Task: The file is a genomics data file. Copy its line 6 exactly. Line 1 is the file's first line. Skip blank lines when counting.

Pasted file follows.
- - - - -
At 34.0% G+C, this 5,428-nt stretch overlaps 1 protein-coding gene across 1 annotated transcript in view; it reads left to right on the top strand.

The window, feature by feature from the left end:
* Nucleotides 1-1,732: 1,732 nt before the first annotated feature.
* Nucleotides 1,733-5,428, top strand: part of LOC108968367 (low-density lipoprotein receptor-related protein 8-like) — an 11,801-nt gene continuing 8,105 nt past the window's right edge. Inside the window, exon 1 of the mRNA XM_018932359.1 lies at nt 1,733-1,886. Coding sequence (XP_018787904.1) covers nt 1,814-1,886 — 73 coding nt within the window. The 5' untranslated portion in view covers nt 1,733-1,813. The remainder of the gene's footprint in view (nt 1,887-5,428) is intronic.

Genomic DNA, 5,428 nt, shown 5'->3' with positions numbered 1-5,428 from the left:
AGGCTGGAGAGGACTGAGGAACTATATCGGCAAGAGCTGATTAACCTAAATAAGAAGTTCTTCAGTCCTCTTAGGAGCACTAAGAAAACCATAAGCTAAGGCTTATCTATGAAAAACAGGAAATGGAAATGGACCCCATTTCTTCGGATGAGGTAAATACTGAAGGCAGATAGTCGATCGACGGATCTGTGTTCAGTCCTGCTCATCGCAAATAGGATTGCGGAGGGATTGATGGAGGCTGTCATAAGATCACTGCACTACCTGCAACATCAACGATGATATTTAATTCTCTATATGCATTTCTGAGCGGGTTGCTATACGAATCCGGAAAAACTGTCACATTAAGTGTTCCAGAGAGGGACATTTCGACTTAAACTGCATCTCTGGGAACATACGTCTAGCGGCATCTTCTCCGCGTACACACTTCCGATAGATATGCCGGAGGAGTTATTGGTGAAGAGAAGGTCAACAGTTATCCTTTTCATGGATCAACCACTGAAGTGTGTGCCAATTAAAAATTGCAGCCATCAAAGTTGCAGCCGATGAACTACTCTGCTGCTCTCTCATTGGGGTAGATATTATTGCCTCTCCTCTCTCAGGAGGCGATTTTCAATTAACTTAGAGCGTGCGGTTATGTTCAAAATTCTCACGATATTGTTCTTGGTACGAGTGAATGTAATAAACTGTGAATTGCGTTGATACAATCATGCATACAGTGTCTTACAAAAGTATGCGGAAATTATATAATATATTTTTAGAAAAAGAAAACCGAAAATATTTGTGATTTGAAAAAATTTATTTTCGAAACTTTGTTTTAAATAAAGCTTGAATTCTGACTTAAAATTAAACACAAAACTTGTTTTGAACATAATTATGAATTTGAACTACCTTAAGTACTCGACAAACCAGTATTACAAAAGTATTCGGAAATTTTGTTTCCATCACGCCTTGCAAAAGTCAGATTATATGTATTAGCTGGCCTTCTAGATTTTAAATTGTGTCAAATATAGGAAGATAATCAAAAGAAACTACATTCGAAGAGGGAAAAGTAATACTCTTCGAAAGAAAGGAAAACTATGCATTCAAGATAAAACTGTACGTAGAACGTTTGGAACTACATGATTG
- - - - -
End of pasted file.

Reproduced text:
AGGCTGGAGAGGACTGAGGAACTATATCGGCAAGAGCTGATTAACCTAAATAAGAAGTTCTTCAGTCCTCTTAGGAGCACTAAGAAAACCATAAGCTAAGGCTTATCTATGAAAAACAGGAAATGGAAATGGACCCCATTTCTTCGGATGAGGTAAATACTGAAGGCAGATAGTCGATCGACGGATCTGTGTTCAGTCCTGCTCATCGCAAATAGGATTGCGGAGGGATTGATGGAGGCTGTCATAAGATCACTGCACTACCTGCAACATCAACGATGATATTTAATTCTCTATATGCATTTCTGAGCGGGTTGCTATACGAATCCGGAAAAACTGTCACATTAAGTGTTCCAGAGAGGGACATTTCGACTTAAACTGCATCTCTGGGAACATACGTCTAGCGGCATCTTCTCCGCGTACACACTTCCGATAGATATGCCGGAGGAGTTATTGGTGAAGAGAAGGTCAACAGTTATCCTTTTCATGGATCAACCACTGAAGTGTGTGCCAATTAAAAATTGCAGCCATCAAAGTTGCAGCCGATGAACTACTCTGCTGCTCTCTCATTGGGGTAGATATTATTGCCTCTCCTCTCTCAGGAGGCGATTTTCAATTAACTTAGAGCGTGCGGTTATGTTCAAAATTCTCACGATATTGTTCTTGGTACGAGTGAATGTAATAAACTGTGAATTGCGTTGATACAATCATGCATACAGTGTCTTACAAAAGTATGCGGAAATTATATAATATATTTTTAGAAAAAGAAAACCGAAAATATTTGTGATTTGAAAAAATTTATTTTCGAAACTTTGTTTTAAATAAAGCTTGAATTCTGACTTAAAATTAAACACAAAACTTGTTTTGAACATAATTATGAATTTGAACTACCTTAAGTACTCGACAAACCAGTATTACAAAAGTATTCGGAAATTTTGTTTCCATCACGCCTTGCAAAAGTCAGATTATATGTATTAGCTGGCCTTCTAGATTTTAAATTGTGTCAAATATAGGAAGATAATCAAAAGAAACTACATTCGAAGAGGGAAAAGTAATACTCTTCGAAAGAAAGGAAAACTATGCATTCAAGATAAAACTGTACGTAGAACGTTTGGAACTACATGATTG